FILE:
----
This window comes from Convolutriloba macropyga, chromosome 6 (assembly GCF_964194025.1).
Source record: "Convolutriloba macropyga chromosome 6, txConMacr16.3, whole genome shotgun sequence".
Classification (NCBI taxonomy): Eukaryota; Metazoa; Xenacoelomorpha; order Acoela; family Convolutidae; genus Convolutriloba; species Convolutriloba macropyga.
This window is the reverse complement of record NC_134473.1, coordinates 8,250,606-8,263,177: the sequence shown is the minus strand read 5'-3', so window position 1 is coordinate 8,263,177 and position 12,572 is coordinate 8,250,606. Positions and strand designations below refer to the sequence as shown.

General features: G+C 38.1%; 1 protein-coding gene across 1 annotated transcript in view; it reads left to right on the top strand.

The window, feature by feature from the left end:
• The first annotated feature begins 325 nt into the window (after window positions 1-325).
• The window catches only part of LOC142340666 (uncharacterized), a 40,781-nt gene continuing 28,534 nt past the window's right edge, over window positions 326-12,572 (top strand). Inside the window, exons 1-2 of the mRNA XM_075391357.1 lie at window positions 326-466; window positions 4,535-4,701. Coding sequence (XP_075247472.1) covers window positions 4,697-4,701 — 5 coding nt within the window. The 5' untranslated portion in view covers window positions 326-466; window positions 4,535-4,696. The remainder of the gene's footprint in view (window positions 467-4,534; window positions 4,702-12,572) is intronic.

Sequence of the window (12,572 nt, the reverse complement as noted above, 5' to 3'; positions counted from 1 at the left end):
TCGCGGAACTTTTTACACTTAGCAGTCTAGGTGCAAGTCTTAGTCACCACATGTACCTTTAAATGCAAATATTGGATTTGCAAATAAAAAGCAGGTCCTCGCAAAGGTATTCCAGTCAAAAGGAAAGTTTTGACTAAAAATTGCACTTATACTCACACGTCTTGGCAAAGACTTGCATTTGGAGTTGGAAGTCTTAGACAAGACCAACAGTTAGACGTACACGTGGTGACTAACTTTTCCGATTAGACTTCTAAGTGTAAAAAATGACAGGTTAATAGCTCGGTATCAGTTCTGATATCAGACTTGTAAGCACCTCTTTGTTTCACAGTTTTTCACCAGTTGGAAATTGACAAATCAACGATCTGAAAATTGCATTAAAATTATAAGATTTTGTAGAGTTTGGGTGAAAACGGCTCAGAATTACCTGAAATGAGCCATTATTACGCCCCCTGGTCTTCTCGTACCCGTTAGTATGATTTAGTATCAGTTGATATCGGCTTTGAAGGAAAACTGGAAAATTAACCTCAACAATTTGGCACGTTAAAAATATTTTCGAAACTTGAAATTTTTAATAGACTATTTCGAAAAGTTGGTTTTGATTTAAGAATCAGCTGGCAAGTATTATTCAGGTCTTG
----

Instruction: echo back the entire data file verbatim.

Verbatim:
This window comes from Convolutriloba macropyga, chromosome 6 (assembly GCF_964194025.1).
Source record: "Convolutriloba macropyga chromosome 6, txConMacr16.3, whole genome shotgun sequence".
Classification (NCBI taxonomy): Eukaryota; Metazoa; Xenacoelomorpha; order Acoela; family Convolutidae; genus Convolutriloba; species Convolutriloba macropyga.
This window is the reverse complement of record NC_134473.1, coordinates 8,250,606-8,263,177: the sequence shown is the minus strand read 5'-3', so window position 1 is coordinate 8,263,177 and position 12,572 is coordinate 8,250,606. Positions and strand designations below refer to the sequence as shown.

General features: G+C 38.1%; 1 protein-coding gene across 1 annotated transcript in view; it reads left to right on the top strand.

The window, feature by feature from the left end:
• The first annotated feature begins 325 nt into the window (after window positions 1-325).
• The window catches only part of LOC142340666 (uncharacterized), a 40,781-nt gene continuing 28,534 nt past the window's right edge, over window positions 326-12,572 (top strand). Inside the window, exons 1-2 of the mRNA XM_075391357.1 lie at window positions 326-466; window positions 4,535-4,701. Coding sequence (XP_075247472.1) covers window positions 4,697-4,701 — 5 coding nt within the window. The 5' untranslated portion in view covers window positions 326-466; window positions 4,535-4,696. The remainder of the gene's footprint in view (window positions 467-4,534; window positions 4,702-12,572) is intronic.

Sequence of the window (12,572 nt, the reverse complement as noted above, 5' to 3'; positions counted from 1 at the left end):
TCGCGGAACTTTTTACACTTAGCAGTCTAGGTGCAAGTCTTAGTCACCACATGTACCTTTAAATGCAAATATTGGATTTGCAAATAAAAAGCAGGTCCTCGCAAAGGTATTCCAGTCAAAAGGAAAGTTTTGACTAAAAATTGCACTTATACTCACACGTCTTGGCAAAGACTTGCATTTGGAGTTGGAAGTCTTAGACAAGACCAACAGTTAGACGTACACGTGGTGACTAACTTTTCCGATTAGACTTCTAAGTGTAAAAAATGACAGGTTAATAGCTCGGTATCAGTTCTGATATCAGACTTGTAAGCACCTCTTTGTTTCACAGTTTTTCACCAGTTGGAAATTGACAAATCAACGATCTGAAAATTGCATTAAAATTATAAGATTTTGTAGAGTTTGGGTGAAAACGGCTCAGAATTACCTGAAATGAGCCATTATTACGCCCCCTGGTCTTCTCGTACCCGTTAGTATGATTTAGTATCAGTTGATATCGGCTTTGAAGGAAAACTGGAAAATTAACCTCAACAATTTGGCACGTTAAAAATATTTTCGAAACTTGAAATTTTTAATAGACTATTTCGAAAAGTTGGTTTTGATTTAAGAATCAGCTGGCAAGTATTATTCAGGTCTTG